Reading time: 2 minutes 30 seconds
The Paycheck Protection Program (PPP) has been an effective tool helping California and Texas businesses manage through the COVID-19 emergency. Due to the immediate need to distribute loan funds, the PPP was launched very quickly, leaving regulators with little choice but to provide updates and guidance during implementation. Although well-intentioned, this has often led to confusion and issues for borrowers. To resolve some concerns and make adjustments designed to benefit businesses, the House and Senate recently passed the PPP Flexibility Act of 2020 (the Act). features important changes which include an extension of loan term from two to five years for new loans issued. To keep clients, prospects, and others updated, JLK Rosenberger has provided a summary of key provisions below.
Key Act Provisions
- Extended Covered Period – There has been a concern for businesses in many industries that the 60-day Covered Period is too short. The Act addresses this by extending the Covered Period to 24 weeks after loan origination. This change opens the door to the potential for a larger loan forgiveness amount.
- Non-Payroll Expenses – Many businesses have expressed concern about the requirement to spend 75% of loan funds on payroll to be eligible for forgiveness. The issue is that many borrowers also have fixed expenses that need to be paid using PPP funds. The Act addresses this by reducing the amount that must be spent on payroll to 60%, allowing 40% to be used for covered mortgage, rent, or utility expenses.
- Extended Application Deadline – The current application deadline of June 30, 2020, will be extended to December 31, 2020, assuming allocated funds are not exhausted. This will be useful for those contemplating application to manage the various reopening and safety changes required by state and local reopening guidelines.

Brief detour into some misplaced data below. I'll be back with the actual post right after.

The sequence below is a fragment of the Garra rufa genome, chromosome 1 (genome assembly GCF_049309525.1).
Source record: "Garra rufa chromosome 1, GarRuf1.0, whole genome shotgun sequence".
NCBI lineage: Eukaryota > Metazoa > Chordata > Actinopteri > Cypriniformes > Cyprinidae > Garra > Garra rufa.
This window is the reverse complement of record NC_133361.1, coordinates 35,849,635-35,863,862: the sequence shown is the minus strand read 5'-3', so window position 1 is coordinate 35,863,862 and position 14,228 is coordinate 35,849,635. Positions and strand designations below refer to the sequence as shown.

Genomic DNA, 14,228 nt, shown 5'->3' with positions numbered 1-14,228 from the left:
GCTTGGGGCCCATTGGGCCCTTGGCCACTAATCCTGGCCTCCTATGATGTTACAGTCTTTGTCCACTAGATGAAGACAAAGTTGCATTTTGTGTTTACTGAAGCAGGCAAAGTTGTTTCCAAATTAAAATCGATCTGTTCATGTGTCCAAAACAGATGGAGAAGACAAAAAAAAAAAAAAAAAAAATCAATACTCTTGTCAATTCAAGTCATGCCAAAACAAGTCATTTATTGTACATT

- Re-Hire Deadline Extension – To give businesses more time to work through reopening, the Act extends the deadline to rehire and reinstate salaries from June 30, 2020, to December 31, 2020. This change is designed to alleviate the concern that businesses will be unable to rehire because they are required to stay closed by local government agencies.
- Loan Repayment Deferral – There is concern that borrowers may need to start repaying the loan before they have information about their approved loan forgiveness. To resolve this, the Act extends the repayment period from 6 months to the date the lender receives the loan forgiveness application. If a borrower fails to apply within ten months after the last day of the Covered Period, they must begin making payments on principal, interest, and fees.
- Loan Term Extended – The Act extends the minimum loan term from 2 years to 5 years, expanding the maturity date. Unfortunately, this is not a retroactive change, so if enacted, it would only apply to new loans taken after the Act passage. It is important to note that lenders and borrowers would be permitted to revisit loan terms and make modifications.
The PPP changes outlined above are designed to expand the opportunities and benefits available to California and Texas businesses. The next step is for President Trump to sign the Act, which is expected to happen very soon. If you have questions about the information outlined above or need assistance with a PPP Loan issue, JLK Rosenberger can help. For additional information, call us at 949-860-9895 or click here to contact us. We look forward to speaking with you soon